-       invent a Pensieve. Or at least ask Steve Jobs to give it a crack. (iPensieve, anyone?)

I know, JKR. I wish I had one too.

Thursday, February 3, 2011

Gender Roles: The Fine Line Between Special and Mary-Sue

(Apologies for the silence! We return to your irregularly-scheduled programming now… ish.)

(Also, spoilers! for MATCHED, THE HUNGER GAMES and TWILIGHT.)

Mary-Sues are a universal evil of the literary world (or, if you’re 13, a totally realistic and appealing character). They’re too pretty, too kind, too powerful, too smart, too ass-kicking. They never fail. They suck.

They are also, however, disproportionately common in female protagonist POVs, and difficult to avoid entirely. To an extent, all fiction offers at least some wish fulfilment. Even dystopic tales of subjugation and control diametrically emphasise freedom and resistance. Narrative progression ensures character development ensures change – and usually for the better. It’s why we read – because reading is an escape, always. Sometimes, you want to spend time with a character whose world is slightly more awesome than yours.

Then we have the opposite. Authors, terrified of getting stuck with the Mary-Sue shame-label, create characters who are simple, ordinary, average (like you and me. I mean, unless you’re a dragon-defeating warrior princess, in which case you should really be shopping for a new wand or whatever), who get dragged into events beyond their control and even their interest. But when these identifiable characters continue to refuse their Call to Action and resist involvement in the actual plot, things go from realistic to boring fast.

So here’s the conundrum: how do you make a character interesting enough to be worthy of a reader’s time and attention, but not so ridiculously amazing that their journey reads more like an author’s dream journal than a novel?

We can illustrate this dilemma with real-life literary examples. Maybe I’m beating a dead horse here, but some of the best examples of the Mary-Sue vs. Boring Betty debacle come from major debuts in recent YA history: think Katniss in THE HUNGER GAMES, Cassia in MATCHED and (do I even need to say it?) Bella in TWILIGHT.

Let’s start off with the most recent – Ally Condie’s Cassia. She’s just a normal girl in a perfect world living out her pre-planned life to a tee – until she falls for the wrong guy. Let me preface this with a disclaimer: I did not enjoy MATCHED. (More on this later.) One of the biggest reasons for this was that I felt Cassia was just way too boring to devote an entire novel to. Sure, she rebels from the Society’s restrictions, but mostly in though – in her own head. She and Ky get together… and hold hands. Then she goes off and farms somewhere, planning to search out her lost love, with no ostensible plan.  I’m fairly sure Cassia’s primary character trait is boring.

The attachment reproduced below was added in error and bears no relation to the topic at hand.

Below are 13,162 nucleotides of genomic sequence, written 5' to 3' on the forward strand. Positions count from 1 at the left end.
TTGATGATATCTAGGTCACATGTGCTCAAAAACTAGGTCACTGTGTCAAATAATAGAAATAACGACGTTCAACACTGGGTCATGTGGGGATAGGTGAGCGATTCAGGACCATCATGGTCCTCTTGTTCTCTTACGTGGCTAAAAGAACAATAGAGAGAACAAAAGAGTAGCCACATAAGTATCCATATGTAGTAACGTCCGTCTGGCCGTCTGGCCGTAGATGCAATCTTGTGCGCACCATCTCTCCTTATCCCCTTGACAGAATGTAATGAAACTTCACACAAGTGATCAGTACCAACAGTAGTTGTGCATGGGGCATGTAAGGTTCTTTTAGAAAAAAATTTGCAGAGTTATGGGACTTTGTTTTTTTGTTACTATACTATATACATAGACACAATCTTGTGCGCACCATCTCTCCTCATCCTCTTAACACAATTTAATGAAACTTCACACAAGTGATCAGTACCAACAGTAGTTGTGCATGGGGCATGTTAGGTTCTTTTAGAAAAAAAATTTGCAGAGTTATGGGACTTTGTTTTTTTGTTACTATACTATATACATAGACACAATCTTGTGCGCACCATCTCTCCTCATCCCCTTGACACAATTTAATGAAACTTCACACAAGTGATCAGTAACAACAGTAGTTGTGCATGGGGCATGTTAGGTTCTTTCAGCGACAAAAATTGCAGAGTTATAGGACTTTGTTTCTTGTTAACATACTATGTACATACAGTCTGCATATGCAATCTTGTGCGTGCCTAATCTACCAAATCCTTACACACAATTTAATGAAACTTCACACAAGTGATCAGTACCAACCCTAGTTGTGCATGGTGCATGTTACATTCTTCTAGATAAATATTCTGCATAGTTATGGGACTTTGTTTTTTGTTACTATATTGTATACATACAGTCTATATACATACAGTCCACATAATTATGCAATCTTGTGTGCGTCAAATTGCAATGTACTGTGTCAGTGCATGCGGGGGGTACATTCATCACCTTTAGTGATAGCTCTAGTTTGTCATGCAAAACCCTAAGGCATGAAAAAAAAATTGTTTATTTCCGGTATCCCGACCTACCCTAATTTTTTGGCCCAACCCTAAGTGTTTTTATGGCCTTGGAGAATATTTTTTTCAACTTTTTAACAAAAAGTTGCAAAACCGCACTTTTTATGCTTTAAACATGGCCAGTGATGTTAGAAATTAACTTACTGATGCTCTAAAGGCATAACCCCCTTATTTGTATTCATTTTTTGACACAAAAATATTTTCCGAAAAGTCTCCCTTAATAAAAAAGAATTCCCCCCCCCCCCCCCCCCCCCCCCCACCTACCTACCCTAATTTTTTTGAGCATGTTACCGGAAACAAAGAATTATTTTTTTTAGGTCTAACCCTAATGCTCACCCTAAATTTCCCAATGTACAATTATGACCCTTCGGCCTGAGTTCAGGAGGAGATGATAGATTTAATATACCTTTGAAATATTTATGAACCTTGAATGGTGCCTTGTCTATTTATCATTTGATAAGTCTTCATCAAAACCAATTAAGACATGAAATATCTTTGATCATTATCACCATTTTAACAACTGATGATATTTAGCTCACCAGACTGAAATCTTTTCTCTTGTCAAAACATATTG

Then we have Katniss, whose name should be your first tip-off to her Mary-Sue undertones. Not so fast, though – Katniss is complex, self-reliant and, well, kind of a bitch. However, she’s also preternaturally and prodigiously talented with a bow and arrow, gifted with a beautiful singing voice and – like Bella – she’s got the ~secret pretty~ thing nailed. Katniss is primped and preened in every single book, adored by viewers who don’t actually want to see her die (shocker), and given the nickname ‘The Girl on Fire’.

But then MOCKINGJAY happens.

The beautiful, ass-kicking, heart-breaking Katniss gets scarred, tortured and develops a pretty serious morphling addiction. She kills again – this time, almost indiscriminately – and resists, resists, resists getting sucked into a war she wants no part of (even though it’s against the regime who stuck her in an arena to kill off other kids. Que?). She spends most of her time in a coma. MOCKINGJAY is about a war whose leader doesn’t want to fight. In losing interest (and often consciousness), Katniss ensures we lose ours too.

Bella brings up the rear, and the winning Mary-Sue position – possibly of all time. Has there ever been an author with such blatant self-inserting intentions?  Bella is adored by the boys at her new school, equally hated by the girls, and the only girl in a hundred years to catch the eye of ridonkulously handsome vamp Edward. When her vamps her in return, she turns out to be the best of them all. Possibly the most annoying thing about Bella-Sue is her unrelenting denial of any and all of these traits. Is she modest or stupid? Either way, they could’ve renamed the stereotype after Bella when Meyer was done with her.

So how do you find the balance? It takes practice and revision. It also requires neutrality. Not everyone will love your character; not everyone will have disliked Cassia like I did. Instead of making your character likeable, make them compelling. Someone whose world and experiences you’d be happy to follow, for good or bad.

And remember: if you’re planning on experimenting with a new character, get tested first.